Remember the innocence of being a child? Reveling in the sunshine? The slides and swings of huge playgrounds? The endless laughter? The comfort of home? The love and support of two caring and kind parents?
Remember the first time you got stung by a bee? You probably ran, crying, to your mom/dad, seeking that magical kiss that cures any boo-boo.
Remember the first time you came home with a near-perfect report card? You probably thrust it excitingly at your mom/dad, seeking those magic words: I’m so proud of you!
Remember the first time your best friend got mad at you? You probably sat up in bed, getting goodnights from mom/dad, seeking the comforting affirmation of ‘It’s going to be okay!’.
Remember the first time you felt bold enough to voice opposition? You probably looked to your parents for their support of your decision.
Remember the first time you got your heart broken by young love? You probably sought out words of wisdom from mom/dad on how to move forward. Maybe you even went through your reel of wonderful memories of what good love looks like.
Remember the first time you accidently hurt someone else? You probably felt terrible and found comfort in the open arms of your sympathetic parents.
Remember the first time your team made it to the championship game? You probably looked to the bleachers and waved to your proud and excited mom/dad who were eagerly watching you play.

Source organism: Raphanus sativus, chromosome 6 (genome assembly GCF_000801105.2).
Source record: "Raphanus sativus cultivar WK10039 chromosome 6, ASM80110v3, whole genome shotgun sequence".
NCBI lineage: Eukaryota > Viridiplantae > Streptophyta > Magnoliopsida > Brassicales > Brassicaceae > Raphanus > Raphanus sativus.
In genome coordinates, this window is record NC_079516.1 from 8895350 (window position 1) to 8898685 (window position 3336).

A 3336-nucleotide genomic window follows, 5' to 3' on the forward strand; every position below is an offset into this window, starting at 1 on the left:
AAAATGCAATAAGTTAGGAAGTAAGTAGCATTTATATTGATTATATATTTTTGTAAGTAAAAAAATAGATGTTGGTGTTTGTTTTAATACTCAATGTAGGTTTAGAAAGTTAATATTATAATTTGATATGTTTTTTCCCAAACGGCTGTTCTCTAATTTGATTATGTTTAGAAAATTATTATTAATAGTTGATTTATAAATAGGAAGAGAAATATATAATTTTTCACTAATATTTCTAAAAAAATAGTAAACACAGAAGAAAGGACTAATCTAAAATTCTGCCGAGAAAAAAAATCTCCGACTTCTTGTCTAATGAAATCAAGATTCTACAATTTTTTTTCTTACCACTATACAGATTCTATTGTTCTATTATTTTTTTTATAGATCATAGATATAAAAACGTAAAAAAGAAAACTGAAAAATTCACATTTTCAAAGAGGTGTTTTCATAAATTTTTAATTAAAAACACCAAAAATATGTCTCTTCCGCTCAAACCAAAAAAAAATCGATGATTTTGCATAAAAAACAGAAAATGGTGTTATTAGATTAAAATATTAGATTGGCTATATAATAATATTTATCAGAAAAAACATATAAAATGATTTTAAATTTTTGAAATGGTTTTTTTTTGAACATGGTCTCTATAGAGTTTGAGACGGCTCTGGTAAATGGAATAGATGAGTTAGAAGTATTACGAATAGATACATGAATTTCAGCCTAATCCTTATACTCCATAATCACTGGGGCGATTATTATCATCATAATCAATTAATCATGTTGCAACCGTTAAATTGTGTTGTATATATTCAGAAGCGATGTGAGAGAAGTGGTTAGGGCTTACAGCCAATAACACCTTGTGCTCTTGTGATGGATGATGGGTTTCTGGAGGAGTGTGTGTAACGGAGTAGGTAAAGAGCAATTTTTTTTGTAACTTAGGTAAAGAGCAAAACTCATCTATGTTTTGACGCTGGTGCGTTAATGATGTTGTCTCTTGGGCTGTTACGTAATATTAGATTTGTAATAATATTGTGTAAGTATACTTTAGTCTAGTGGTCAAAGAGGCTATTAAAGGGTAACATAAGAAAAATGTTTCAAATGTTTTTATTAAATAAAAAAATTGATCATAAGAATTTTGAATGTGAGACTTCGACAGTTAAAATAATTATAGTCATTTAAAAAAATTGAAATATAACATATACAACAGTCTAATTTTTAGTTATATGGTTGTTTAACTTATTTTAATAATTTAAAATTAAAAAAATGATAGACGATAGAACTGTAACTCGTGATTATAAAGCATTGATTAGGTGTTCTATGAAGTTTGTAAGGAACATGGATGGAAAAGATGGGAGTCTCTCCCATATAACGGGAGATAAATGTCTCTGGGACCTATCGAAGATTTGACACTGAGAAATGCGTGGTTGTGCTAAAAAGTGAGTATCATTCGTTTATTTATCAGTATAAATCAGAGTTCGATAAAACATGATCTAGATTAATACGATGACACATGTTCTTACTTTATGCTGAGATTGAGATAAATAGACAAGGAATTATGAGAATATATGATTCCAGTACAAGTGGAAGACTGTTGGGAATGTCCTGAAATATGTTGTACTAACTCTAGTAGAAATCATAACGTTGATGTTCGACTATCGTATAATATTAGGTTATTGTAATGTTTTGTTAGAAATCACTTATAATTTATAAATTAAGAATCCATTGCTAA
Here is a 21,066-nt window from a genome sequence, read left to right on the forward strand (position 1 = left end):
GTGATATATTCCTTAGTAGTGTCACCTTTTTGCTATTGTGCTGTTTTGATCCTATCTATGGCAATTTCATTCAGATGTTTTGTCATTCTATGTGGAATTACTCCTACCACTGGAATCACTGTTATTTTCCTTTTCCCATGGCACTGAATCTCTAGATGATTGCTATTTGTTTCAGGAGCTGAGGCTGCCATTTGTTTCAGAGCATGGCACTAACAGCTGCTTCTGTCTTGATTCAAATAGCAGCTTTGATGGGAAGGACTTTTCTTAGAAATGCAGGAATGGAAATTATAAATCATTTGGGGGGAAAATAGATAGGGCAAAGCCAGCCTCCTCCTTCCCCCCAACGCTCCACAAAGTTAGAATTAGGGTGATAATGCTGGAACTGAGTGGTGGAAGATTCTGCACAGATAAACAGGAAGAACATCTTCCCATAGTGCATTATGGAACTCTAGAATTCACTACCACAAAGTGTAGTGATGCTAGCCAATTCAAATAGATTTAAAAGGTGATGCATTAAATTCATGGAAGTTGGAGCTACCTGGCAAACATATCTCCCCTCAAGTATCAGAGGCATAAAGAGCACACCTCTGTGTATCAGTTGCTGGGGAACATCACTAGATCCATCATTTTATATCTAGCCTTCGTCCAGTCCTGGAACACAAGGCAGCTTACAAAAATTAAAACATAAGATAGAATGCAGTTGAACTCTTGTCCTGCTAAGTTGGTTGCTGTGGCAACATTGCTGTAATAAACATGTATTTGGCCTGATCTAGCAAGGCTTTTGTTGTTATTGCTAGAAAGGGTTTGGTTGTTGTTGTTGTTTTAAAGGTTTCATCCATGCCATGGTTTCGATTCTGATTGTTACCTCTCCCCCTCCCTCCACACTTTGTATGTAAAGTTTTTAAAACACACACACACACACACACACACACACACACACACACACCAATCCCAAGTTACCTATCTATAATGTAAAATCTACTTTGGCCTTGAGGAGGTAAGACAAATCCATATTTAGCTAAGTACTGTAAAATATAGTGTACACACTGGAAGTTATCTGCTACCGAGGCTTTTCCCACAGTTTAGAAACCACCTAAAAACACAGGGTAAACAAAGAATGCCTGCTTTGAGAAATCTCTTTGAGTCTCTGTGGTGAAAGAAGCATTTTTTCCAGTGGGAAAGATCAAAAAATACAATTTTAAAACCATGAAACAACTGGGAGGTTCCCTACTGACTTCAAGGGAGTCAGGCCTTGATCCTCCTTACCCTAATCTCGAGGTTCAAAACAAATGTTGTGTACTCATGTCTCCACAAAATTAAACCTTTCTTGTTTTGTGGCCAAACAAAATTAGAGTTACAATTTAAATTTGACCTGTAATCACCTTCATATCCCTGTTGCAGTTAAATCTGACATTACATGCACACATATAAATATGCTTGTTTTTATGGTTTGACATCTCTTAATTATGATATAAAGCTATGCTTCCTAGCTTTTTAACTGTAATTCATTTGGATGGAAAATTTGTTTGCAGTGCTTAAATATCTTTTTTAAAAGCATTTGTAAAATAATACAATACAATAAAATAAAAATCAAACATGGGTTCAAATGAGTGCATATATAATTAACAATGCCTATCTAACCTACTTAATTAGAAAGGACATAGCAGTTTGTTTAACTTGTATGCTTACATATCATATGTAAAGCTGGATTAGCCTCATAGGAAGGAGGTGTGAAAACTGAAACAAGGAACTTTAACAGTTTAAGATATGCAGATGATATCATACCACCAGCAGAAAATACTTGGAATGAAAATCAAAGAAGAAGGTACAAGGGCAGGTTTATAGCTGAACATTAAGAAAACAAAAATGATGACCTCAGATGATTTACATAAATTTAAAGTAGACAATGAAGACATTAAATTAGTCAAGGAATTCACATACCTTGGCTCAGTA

Remember the first time you felt sick? You probably had mom/dad checking your temperature and fussing over you to get better.
No. No, I don’t.
I read somewhere, once before, that the way you speak to your children will become their inner voice. I can tell you, from experience, it is not an easy task to re-wire an inner voice.
I cannot say with certainty that my parents never provided a positive, loving voice for me. I can say with certainty that I do not remember it. The lack of positivity in my childhood is crippling me in my adult life.
Speak kindly to children, always. Do not break them down. Build them up. They are fragile and absorb everything. They are innocent. Do not be the one to shatter that innocence.
I’m so proud of you.
I’m here for you.
I believe in you.
I support you.
I love you.
Tell your kids. Tell them often.
Photo is my own.